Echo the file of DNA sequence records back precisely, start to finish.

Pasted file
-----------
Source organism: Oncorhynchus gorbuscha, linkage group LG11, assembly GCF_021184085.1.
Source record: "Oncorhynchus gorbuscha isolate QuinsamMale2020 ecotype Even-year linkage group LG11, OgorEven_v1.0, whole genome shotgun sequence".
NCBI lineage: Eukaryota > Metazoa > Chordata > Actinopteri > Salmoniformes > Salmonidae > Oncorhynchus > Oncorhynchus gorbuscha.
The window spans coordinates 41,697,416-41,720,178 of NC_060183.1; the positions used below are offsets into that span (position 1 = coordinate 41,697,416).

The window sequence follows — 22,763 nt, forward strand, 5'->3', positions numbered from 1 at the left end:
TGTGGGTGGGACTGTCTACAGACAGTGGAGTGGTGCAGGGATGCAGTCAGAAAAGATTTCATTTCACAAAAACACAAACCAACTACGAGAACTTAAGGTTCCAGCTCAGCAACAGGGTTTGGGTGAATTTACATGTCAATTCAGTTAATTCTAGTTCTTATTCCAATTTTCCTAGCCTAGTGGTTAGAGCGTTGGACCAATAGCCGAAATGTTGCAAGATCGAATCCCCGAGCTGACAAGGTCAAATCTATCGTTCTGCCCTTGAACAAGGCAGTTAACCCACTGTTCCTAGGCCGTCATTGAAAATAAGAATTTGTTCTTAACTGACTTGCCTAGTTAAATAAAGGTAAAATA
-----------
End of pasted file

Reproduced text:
Source organism: Oncorhynchus gorbuscha, linkage group LG11, assembly GCF_021184085.1.
Source record: "Oncorhynchus gorbuscha isolate QuinsamMale2020 ecotype Even-year linkage group LG11, OgorEven_v1.0, whole genome shotgun sequence".
NCBI lineage: Eukaryota > Metazoa > Chordata > Actinopteri > Salmoniformes > Salmonidae > Oncorhynchus > Oncorhynchus gorbuscha.
The window spans coordinates 41,697,416-41,720,178 of NC_060183.1; the positions used below are offsets into that span (position 1 = coordinate 41,697,416).

The window sequence follows — 22,763 nt, forward strand, 5'->3', positions numbered from 1 at the left end:
TGTGGGTGGGACTGTCTACAGACAGTGGAGTGGTGCAGGGATGCAGTCAGAAAAGATTTCATTTCACAAAAACACAAACCAACTACGAGAACTTAAGGTTCCAGCTCAGCAACAGGGTTTGGGTGAATTTACATGTCAATTCAGTTAATTCTAGTTCTTATTCCAATTTTCCTAGCCTAGTGGTTAGAGCGTTGGACCAATAGCCGAAATGTTGCAAGATCGAATCCCCGAGCTGACAAGGTCAAATCTATCGTTCTGCCCTTGAACAAGGCAGTTAACCCACTGTTCCTAGGCCGTCATTGAAAATAAGAATTTGTTCTTAACTGACTTGCCTAGTTAAATAAAGGTAAAATA